Philip Hammond is expecting to give himself some 'headroom' to react to any Brexit fallout when he delivers his Autumn Statement
Philip Hammond is expecting to give himself some 'headroom' to react to any Brexit fallout when he delivers his Autumn Statement © FT Montage

“I miss you most of all, my darling, when autumn leaves start to fall,” crooned Frank Sinatra.

Wednesday’s Autumn Statement on the UK’s public finances could set a similarly melancholic tone for UK assets. The chancellor of the exchequer, Philip Hammond, will step up for his first major set-piece address to parliament and is expected to reveal a £100bn hole in the country’s budget within the next five years as a direct result of Brexit.

HSBC predicts a rise in borrowing for 2017-18, taking it to £70bn from the £38.8bn forecast at the March Budget. That will mean gilt issuance of £155bn, according to the bank’s forecasts.

Liberum expects the tighter outlook to contribute to a change in the nature of policies encouraging home ownership, which could be felt among the larger housebuilders.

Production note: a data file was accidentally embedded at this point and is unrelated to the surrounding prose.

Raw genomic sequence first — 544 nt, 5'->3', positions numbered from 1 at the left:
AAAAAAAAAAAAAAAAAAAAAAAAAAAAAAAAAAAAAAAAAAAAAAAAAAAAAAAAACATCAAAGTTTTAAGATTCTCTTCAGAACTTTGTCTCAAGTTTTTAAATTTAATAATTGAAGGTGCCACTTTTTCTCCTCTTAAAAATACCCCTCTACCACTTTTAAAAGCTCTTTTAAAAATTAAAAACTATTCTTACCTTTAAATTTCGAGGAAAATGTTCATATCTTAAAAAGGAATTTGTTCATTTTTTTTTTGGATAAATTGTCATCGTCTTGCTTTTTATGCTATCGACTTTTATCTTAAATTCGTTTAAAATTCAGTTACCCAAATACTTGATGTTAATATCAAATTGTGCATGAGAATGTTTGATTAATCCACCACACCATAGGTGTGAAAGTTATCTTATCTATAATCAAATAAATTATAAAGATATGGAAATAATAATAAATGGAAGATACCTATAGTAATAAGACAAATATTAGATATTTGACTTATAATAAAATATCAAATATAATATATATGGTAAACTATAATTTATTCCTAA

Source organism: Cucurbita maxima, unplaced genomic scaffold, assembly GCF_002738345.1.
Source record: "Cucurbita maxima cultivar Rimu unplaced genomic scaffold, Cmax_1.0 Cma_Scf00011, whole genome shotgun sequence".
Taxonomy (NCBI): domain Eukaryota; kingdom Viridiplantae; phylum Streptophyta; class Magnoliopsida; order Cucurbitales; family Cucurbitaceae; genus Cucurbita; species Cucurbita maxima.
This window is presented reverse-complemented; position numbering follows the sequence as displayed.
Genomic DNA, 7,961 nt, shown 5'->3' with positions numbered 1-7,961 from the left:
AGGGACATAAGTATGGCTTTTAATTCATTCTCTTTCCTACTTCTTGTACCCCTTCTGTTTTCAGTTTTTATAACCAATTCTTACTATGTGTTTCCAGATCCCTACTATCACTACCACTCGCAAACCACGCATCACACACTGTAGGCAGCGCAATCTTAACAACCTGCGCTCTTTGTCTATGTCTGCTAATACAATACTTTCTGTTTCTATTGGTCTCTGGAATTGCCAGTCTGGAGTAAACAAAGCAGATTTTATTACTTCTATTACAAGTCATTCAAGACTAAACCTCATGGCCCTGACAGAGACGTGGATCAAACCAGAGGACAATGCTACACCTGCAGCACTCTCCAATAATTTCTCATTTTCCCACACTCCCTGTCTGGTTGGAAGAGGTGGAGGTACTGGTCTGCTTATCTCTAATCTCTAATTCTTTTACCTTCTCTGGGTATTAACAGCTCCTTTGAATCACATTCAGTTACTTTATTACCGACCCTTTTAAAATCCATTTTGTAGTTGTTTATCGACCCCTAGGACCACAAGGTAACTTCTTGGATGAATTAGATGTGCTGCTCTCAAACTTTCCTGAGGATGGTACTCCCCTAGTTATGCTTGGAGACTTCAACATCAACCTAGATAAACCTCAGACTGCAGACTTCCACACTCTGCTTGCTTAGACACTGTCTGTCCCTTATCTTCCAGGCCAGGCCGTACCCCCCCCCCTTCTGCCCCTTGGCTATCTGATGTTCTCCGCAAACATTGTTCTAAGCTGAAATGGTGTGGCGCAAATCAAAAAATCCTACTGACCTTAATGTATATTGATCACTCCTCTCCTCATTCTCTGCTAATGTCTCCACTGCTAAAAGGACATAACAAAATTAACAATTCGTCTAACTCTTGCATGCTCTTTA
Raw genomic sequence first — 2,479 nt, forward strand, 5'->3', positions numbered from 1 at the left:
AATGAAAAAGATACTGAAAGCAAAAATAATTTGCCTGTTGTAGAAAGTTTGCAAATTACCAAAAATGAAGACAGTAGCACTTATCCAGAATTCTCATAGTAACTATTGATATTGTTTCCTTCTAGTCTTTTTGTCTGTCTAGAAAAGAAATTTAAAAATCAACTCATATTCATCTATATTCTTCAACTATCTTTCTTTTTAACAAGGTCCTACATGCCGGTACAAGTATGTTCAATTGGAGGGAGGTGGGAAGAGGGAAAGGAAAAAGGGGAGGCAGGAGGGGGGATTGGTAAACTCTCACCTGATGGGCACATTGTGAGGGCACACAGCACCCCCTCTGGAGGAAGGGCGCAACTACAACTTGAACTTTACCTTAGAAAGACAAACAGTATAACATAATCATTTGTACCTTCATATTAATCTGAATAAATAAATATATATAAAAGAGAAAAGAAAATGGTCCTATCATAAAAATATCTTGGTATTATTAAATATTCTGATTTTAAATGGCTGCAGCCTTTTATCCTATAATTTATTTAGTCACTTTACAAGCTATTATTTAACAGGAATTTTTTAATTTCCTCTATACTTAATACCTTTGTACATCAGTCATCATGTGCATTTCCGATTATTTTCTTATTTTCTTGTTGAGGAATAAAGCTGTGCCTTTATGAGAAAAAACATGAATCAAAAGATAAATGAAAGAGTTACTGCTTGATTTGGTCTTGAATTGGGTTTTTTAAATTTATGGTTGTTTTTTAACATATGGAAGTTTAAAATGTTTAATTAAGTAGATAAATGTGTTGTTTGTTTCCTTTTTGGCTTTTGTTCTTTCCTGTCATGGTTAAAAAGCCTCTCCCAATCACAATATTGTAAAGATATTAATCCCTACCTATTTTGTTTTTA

“The next round of measures should be less helpful for the majors as government seeks to broaden the tenure mix and boost smaller builders,” says Sebastian Jory, analyst.

The broker identifies support services providers as potential beneficiaries from any move to provide a measure of fiscal support to the economy, with Morgan Sindall and Costain well-placed to benefit from spending on the HS2 rail link.

The pound will probably be sensitive to the overall size of the fiscal package. Mr Hammond has stressed the importance of a disciplined approach — hardly the kind of lyrics to change the autumnal mood-music around UK assets as the first winter since the summer’s vote for Brexit draws in.

michael.hunter@ft.com

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